A large proportion of our interns were unfamiliar with appropriate treatment regimens in the initial and continuation phases of the national tuberculosis control programme, which is based on WHO guidelines. Almost none of the respondents knew the meaning of the DOTS acronym. Their counterparts in Pakistan were slightly better informed with about 18% able to define it [12]. Similarly, most of the students in our study were unable to define the basic concept of the DOTS strategy. When asked to write the drugs and their duration used in the initial phase (2 months of isoniazid/rifampicin/pyrazinamide/ethambutol) and the continuous phase (4 months of isoniazid/rifampicin) of treatment, only 20% of the interns were correct. This lack of knowledge about correct prescribing may lead to the spread of MDR-TB strains. In 2 surveys conducted among interns in India and Pakistan, the rates of correct knowledge of the recommended regimen were 7.8% and 56.5% respectively [12,16]. Other studies conducted in various countries about the prescribing behaviour of GPs reported similar findings [18,20,24,26,27].

The definition of treatment failure, i.e. if a patient is AFB-positive for 5 months or more after treatment begins, was correctly answered only by 13.8% of respondents. Treatment failure is a sign that the TB management and control programme is inadequate and is a risk for MDR-TB in the community.

Four types of TB need long-term treatment for 8 months: meningeal TB, miliary TB, CNS and skeletal TB. Only 1 of our participants knew all of these and 1 knew 3 types. Almost 60% abstained from responding, showing poor knowledge about this aspect of TB.

Several limitations of this study restrict the generalizability of the findings. Only 2 medical schools out of the 44 in the Islamic Republic of Iran were surveyed, and information about those who did not wish to participate was not collected.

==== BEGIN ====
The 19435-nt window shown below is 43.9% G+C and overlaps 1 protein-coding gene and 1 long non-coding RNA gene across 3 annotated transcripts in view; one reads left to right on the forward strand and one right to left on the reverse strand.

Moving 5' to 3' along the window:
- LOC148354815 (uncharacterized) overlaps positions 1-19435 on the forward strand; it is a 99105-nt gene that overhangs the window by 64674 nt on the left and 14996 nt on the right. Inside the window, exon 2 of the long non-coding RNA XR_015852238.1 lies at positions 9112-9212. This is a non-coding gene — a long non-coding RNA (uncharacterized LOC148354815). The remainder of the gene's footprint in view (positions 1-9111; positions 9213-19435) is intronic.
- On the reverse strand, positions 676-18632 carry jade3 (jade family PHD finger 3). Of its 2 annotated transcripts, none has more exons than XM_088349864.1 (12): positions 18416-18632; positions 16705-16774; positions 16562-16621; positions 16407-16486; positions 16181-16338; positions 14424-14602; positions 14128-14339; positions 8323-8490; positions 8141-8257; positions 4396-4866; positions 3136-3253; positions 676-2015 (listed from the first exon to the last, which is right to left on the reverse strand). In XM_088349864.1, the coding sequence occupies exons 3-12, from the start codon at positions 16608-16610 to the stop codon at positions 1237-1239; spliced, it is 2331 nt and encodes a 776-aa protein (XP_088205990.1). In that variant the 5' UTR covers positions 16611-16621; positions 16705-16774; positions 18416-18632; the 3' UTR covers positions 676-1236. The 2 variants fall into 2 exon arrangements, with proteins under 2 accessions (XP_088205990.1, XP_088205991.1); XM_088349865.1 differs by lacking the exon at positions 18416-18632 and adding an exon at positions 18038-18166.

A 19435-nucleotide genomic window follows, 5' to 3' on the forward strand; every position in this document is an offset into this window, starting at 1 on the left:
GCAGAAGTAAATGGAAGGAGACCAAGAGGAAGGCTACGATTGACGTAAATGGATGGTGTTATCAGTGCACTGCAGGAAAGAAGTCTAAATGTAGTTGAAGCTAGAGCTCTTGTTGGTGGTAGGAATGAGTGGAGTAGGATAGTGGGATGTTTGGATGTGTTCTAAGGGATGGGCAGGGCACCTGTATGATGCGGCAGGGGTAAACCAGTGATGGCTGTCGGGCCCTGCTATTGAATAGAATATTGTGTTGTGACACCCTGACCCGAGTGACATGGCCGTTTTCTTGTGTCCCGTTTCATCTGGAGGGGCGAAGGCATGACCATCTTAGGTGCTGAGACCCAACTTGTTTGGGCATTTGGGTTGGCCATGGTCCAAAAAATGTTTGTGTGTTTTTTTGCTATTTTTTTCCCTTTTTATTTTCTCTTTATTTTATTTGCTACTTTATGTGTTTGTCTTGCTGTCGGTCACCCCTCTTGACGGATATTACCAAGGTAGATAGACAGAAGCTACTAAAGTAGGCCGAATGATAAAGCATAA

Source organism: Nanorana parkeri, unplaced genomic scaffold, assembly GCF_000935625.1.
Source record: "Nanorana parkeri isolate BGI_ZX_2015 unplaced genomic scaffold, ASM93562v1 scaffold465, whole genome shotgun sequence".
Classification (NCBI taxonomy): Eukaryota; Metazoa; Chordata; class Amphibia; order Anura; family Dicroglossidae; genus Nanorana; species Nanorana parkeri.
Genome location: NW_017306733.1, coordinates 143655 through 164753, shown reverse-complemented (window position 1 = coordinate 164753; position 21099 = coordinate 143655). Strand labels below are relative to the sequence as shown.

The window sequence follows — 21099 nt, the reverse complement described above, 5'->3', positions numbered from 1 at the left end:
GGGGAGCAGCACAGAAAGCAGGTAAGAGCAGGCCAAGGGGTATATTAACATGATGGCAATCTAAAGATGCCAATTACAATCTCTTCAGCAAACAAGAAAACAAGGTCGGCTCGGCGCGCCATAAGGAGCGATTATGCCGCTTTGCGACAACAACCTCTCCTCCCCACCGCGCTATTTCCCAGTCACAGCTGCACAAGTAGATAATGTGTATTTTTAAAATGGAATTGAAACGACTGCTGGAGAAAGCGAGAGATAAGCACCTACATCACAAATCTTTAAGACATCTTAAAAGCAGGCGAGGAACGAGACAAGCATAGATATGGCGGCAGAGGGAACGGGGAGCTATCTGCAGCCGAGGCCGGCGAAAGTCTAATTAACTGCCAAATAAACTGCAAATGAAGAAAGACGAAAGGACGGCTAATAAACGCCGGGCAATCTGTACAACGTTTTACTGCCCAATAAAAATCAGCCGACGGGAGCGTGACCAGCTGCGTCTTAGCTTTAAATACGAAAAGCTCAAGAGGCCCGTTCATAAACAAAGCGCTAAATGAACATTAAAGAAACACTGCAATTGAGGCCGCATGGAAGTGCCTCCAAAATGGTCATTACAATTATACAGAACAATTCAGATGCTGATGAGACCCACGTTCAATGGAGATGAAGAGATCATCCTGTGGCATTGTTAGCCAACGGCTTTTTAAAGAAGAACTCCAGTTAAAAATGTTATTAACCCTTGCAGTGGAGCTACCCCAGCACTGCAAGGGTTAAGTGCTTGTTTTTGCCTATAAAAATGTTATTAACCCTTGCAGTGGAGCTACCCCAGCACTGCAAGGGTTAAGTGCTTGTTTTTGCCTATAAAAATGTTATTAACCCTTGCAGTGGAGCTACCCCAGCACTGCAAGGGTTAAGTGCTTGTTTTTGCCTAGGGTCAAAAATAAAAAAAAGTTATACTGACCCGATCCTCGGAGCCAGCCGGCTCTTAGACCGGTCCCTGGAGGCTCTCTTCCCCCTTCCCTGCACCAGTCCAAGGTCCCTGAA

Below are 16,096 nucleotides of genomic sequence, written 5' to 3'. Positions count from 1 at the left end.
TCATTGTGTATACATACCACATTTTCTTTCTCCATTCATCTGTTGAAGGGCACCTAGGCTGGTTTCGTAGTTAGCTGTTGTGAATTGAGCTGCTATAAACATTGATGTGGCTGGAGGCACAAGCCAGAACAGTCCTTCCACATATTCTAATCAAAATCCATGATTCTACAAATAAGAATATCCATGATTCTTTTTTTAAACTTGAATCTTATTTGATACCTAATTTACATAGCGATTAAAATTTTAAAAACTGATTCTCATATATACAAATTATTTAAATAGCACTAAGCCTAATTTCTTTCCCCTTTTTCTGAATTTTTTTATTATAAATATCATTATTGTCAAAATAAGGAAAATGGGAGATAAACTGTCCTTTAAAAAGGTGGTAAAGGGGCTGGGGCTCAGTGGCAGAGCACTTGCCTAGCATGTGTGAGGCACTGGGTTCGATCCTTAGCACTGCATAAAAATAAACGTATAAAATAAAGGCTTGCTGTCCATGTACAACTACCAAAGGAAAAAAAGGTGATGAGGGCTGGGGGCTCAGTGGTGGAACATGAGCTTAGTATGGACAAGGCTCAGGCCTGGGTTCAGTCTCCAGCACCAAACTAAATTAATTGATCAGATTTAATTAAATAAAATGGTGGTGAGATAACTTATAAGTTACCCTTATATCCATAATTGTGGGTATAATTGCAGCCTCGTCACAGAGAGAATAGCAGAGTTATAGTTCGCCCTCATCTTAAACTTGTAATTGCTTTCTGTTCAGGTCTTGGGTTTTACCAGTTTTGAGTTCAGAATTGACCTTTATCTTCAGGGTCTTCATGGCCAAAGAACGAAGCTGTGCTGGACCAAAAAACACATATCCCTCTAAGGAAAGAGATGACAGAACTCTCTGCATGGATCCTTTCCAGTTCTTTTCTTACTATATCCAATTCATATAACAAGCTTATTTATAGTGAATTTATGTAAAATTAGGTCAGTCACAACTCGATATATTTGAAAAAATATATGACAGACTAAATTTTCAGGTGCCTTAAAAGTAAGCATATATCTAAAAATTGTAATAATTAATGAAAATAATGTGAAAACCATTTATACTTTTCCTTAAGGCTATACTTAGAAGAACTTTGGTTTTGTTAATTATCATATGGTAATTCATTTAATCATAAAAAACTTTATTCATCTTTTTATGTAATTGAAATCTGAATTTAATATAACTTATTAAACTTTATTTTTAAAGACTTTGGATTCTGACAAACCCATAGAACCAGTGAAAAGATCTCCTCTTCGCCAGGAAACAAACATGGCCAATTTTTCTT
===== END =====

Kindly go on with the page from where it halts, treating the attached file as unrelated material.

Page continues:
In conclusion, this study demonstrated poor of knowledge about TB according to the WHO and national tuberculosis programme guidelines among interns in Sari and Gorgan in 2007. We suggest that comprehensive, updated, in-service training is needed among undergraduates, with special emphasis on the DOTS strategy, and appropriate changes in the undergraduate medical teaching curriculum. Similar studies need to be conducted in other parts of country among interns, especially in regions with a high prevalence and incidence of TB such as Sistan va Baluchistan and southern Khorasan.


This work received financial support from Golestan Medical Sciences University. We are very grateful to all interns who participated in this study and took time out of their busy lives to complete the questionnaire. We are also very thankful to Razieh Parvar, Rahimeh Arazi, Mina Kalteh and Aeazam Masoudi.


  1. Lee JW. Global health improvement and WHO: shaping the future, Lancet, 2003, 362:2083–2088.
  2. World Health Report 2003. Shaping the future. Geneva, World Health Organization, 2003.
  3. Global tuberculosis control: surveillance, planning, financing. WHO report 2004. Geneva, World Health Organization, 2004 (WHO/HTM/TB/2004.331).
  4. Dolin PI, Raviglione MC, Kochi A. Global tuberculosis incidence and mortality during 1990–2000. Bulletin of World Health Organization, 1994, 72:213–220.
  5. Global tuberculosis control: surveillance, planning, financing. WHO report 2005. Geneva, World Health Organization, 2005 (WHO/HTM/TB/2005.349).